Circuit “bug” testing is fixing problems like bug fixing in programs or software, just with hardware instead. It can be an arduous process and is often harder than bug fixing in programs because there is no easy way to isolate a part of the circuit as it is with code. Then as circuits get more complex it gets harder to find “bugs” and fix them as a circuit is made. Also through no fault of your own the parts themselves can be broken or burnt-out, causing you to go back through the whole circuit again. Usually what most people will do is check periodically to make sure the whole circuit is still working.
The problem is that often times checking the output is difficult due to how hard it is to test the output to figure out where the problem went wrong. Another way however is to build the circuit components separately and then combine them later. In my opinion this is the better way because by building in separate parts you can figure out which part is the problem. It is much easier to look at small parts of a whole in which the part count is low than looking at a circuit as it is built all in one piece. This is often used in programming but is often overlooked in the process of building circuits when the two have similar qualities. So this concept is not unique to circuit testing but many people end up making the same mistakes by not following this and just checking at the end or as a whole while building.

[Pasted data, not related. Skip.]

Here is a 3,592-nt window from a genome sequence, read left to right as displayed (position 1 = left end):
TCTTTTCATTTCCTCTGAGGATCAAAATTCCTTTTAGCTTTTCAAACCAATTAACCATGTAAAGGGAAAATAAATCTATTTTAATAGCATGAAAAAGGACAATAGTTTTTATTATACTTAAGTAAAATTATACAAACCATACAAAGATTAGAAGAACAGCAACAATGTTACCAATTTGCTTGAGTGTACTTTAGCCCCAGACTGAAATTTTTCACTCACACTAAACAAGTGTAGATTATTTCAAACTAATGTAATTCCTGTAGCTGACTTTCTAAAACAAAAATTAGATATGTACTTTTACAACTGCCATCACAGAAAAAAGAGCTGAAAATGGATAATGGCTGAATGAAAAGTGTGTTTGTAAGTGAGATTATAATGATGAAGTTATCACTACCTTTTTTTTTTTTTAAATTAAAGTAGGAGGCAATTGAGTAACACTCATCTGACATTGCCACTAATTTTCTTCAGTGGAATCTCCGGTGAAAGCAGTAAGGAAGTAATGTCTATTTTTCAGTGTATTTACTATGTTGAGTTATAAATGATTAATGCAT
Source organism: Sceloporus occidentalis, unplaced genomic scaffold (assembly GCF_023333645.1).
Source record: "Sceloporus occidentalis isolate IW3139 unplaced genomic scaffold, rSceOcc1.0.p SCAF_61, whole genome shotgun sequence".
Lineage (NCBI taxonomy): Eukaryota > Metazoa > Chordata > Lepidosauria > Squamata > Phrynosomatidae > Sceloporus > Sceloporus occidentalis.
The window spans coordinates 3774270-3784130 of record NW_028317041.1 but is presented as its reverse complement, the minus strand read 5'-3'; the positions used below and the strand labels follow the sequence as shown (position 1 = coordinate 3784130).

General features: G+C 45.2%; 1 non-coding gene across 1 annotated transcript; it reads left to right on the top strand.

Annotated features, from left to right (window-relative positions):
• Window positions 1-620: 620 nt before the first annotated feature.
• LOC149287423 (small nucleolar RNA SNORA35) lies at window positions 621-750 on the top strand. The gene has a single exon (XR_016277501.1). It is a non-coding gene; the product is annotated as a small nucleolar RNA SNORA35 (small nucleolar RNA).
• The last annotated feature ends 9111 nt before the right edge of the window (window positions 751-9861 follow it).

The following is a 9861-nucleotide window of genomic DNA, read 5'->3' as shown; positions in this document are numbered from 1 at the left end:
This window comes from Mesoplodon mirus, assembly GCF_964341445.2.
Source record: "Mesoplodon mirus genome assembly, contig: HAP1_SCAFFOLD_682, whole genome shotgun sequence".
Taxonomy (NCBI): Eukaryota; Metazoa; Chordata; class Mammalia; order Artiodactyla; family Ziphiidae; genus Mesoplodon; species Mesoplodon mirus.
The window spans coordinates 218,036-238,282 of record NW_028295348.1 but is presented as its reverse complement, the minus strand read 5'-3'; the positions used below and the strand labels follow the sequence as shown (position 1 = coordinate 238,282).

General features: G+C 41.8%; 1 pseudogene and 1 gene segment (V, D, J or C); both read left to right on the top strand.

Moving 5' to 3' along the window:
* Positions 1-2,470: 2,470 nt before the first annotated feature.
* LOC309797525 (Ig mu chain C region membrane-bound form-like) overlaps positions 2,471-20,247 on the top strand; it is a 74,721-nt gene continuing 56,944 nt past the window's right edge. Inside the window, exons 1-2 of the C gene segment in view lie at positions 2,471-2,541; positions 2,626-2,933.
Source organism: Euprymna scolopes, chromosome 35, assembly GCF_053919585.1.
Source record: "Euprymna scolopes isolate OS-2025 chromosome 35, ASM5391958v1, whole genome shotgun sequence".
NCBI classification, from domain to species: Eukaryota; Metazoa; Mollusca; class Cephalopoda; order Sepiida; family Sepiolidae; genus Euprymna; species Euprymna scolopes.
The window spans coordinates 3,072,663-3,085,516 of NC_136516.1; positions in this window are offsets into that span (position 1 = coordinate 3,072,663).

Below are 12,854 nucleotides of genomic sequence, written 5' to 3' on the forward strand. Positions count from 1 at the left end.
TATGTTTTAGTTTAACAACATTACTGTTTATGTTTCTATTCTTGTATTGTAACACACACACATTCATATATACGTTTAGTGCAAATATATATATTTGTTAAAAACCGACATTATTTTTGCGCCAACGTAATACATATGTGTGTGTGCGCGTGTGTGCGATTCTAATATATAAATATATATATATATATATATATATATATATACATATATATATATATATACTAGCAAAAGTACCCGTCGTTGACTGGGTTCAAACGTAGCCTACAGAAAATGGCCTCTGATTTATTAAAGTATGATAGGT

This makes building in parts and then just putting all the parts together in the end while checking along the way the best way to figure out where errors are in circuits.